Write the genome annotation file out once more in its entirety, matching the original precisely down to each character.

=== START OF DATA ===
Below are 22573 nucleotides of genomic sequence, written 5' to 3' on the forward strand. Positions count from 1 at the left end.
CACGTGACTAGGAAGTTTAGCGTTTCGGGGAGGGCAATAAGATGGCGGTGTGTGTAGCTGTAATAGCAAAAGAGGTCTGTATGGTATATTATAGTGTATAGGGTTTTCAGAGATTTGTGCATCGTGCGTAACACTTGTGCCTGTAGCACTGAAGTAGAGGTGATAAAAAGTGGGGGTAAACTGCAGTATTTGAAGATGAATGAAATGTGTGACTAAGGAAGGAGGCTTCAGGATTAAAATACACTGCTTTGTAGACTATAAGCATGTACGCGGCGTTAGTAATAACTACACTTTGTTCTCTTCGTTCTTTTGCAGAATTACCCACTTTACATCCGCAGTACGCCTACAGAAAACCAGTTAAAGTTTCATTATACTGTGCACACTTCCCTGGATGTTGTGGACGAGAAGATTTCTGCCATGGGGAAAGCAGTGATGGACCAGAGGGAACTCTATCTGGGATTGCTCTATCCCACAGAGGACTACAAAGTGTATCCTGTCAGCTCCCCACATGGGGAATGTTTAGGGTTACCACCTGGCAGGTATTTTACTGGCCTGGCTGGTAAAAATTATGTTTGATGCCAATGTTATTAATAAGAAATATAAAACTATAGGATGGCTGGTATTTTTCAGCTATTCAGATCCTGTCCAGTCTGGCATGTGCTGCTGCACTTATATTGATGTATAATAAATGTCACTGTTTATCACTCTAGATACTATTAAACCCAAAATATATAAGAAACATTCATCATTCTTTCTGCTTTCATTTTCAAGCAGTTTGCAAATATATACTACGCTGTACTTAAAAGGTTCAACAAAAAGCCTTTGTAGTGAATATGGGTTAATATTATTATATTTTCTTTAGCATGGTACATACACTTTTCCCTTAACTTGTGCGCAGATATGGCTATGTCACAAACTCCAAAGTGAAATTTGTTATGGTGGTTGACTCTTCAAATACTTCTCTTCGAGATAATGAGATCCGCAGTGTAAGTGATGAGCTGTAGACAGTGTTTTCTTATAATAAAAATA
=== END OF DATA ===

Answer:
Below are 22573 nucleotides of genomic sequence, written 5' to 3' on the forward strand. Positions count from 1 at the left end.
CACGTGACTAGGAAGTTTAGCGTTTCGGGGAGGGCAATAAGATGGCGGTGTGTGTAGCTGTAATAGCAAAAGAGGTCTGTATGGTATATTATAGTGTATAGGGTTTTCAGAGATTTGTGCATCGTGCGTAACACTTGTGCCTGTAGCACTGAAGTAGAGGTGATAAAAAGTGGGGGTAAACTGCAGTATTTGAAGATGAATGAAATGTGTGACTAAGGAAGGAGGCTTCAGGATTAAAATACACTGCTTTGTAGACTATAAGCATGTACGCGGCGTTAGTAATAACTACACTTTGTTCTCTTCGTTCTTTTGCAGAATTACCCACTTTACATCCGCAGTACGCCTACAGAAAACCAGTTAAAGTTTCATTATACTGTGCACACTTCCCTGGATGTTGTGGACGAGAAGATTTCTGCCATGGGGAAAGCAGTGATGGACCAGAGGGAACTCTATCTGGGATTGCTCTATCCCACAGAGGACTACAAAGTGTATCCTGTCAGCTCCCCACATGGGGAATGTTTAGGGTTACCACCTGGCAGGTATTTTACTGGCCTGGCTGGTAAAAATTATGTTTGATGCCAATGTTATTAATAAGAAATATAAAACTATAGGATGGCTGGTATTTTTCAGCTATTCAGATCCTGTCCAGTCTGGCATGTGCTGCTGCACTTATATTGATGTATAATAAATGTCACTGTTTATCACTCTAGATACTATTAAACCCAAAATATATAAGAAACATTCATCATTCTTTCTGCTTTCATTTTCAAGCAGTTTGCAAATATATACTACGCTGTACTTAAAAGGTTCAACAAAAAGCCTTTGTAGTGAATATGGGTTAATATTATTATATTTTCTTTAGCATGGTACATACACTTTTCCCTTAACTTGTGCGCAGATATGGCTATGTCACAAACTCCAAAGTGAAATTTGTTATGGTGGTTGACTCTTCAAATACTTCTCTTCGAGATAATGAGATCCGCAGTGTAAGTGATGAGCTGTAGACAGTGTTTTCTTATAATAAAAATA